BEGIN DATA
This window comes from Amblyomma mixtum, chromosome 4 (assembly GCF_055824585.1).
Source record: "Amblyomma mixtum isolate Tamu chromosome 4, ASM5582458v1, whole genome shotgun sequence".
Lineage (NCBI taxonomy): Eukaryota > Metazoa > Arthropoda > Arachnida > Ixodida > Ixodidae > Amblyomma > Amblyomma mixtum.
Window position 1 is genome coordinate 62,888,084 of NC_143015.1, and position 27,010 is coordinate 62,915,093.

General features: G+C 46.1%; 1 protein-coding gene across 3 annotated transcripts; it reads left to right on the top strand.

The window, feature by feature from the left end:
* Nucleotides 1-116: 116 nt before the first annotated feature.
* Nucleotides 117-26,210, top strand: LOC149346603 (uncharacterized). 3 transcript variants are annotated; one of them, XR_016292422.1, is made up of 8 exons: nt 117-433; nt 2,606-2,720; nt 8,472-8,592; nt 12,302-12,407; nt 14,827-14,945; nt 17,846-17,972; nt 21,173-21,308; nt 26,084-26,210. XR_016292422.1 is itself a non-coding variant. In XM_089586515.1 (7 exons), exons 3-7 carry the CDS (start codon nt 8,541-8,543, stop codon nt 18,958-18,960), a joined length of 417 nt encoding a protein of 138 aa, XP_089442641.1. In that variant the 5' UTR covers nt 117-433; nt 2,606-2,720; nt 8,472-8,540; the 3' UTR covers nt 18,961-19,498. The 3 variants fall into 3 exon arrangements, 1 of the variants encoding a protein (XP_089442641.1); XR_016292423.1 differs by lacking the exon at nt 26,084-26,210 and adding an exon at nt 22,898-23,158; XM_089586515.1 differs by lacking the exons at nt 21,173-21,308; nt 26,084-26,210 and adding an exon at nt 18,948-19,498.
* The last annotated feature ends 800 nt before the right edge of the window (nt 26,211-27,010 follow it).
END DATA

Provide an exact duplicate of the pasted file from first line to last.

This window comes from Amblyomma mixtum, chromosome 4 (assembly GCF_055824585.1).
Source record: "Amblyomma mixtum isolate Tamu chromosome 4, ASM5582458v1, whole genome shotgun sequence".
Lineage (NCBI taxonomy): Eukaryota > Metazoa > Arthropoda > Arachnida > Ixodida > Ixodidae > Amblyomma > Amblyomma mixtum.
Window position 1 is genome coordinate 62,888,084 of NC_143015.1, and position 27,010 is coordinate 62,915,093.

General features: G+C 46.1%; 1 protein-coding gene across 3 annotated transcripts; it reads left to right on the top strand.

The window, feature by feature from the left end:
* Nucleotides 1-116: 116 nt before the first annotated feature.
* Nucleotides 117-26,210, top strand: LOC149346603 (uncharacterized). 3 transcript variants are annotated; one of them, XR_016292422.1, is made up of 8 exons: nt 117-433; nt 2,606-2,720; nt 8,472-8,592; nt 12,302-12,407; nt 14,827-14,945; nt 17,846-17,972; nt 21,173-21,308; nt 26,084-26,210. XR_016292422.1 is itself a non-coding variant. In XM_089586515.1 (7 exons), exons 3-7 carry the CDS (start codon nt 8,541-8,543, stop codon nt 18,958-18,960), a joined length of 417 nt encoding a protein of 138 aa, XP_089442641.1. In that variant the 5' UTR covers nt 117-433; nt 2,606-2,720; nt 8,472-8,540; the 3' UTR covers nt 18,961-19,498. The 3 variants fall into 3 exon arrangements, 1 of the variants encoding a protein (XP_089442641.1); XR_016292423.1 differs by lacking the exon at nt 26,084-26,210 and adding an exon at nt 22,898-23,158; XM_089586515.1 differs by lacking the exons at nt 21,173-21,308; nt 26,084-26,210 and adding an exon at nt 18,948-19,498.
* The last annotated feature ends 800 nt before the right edge of the window (nt 26,211-27,010 follow it).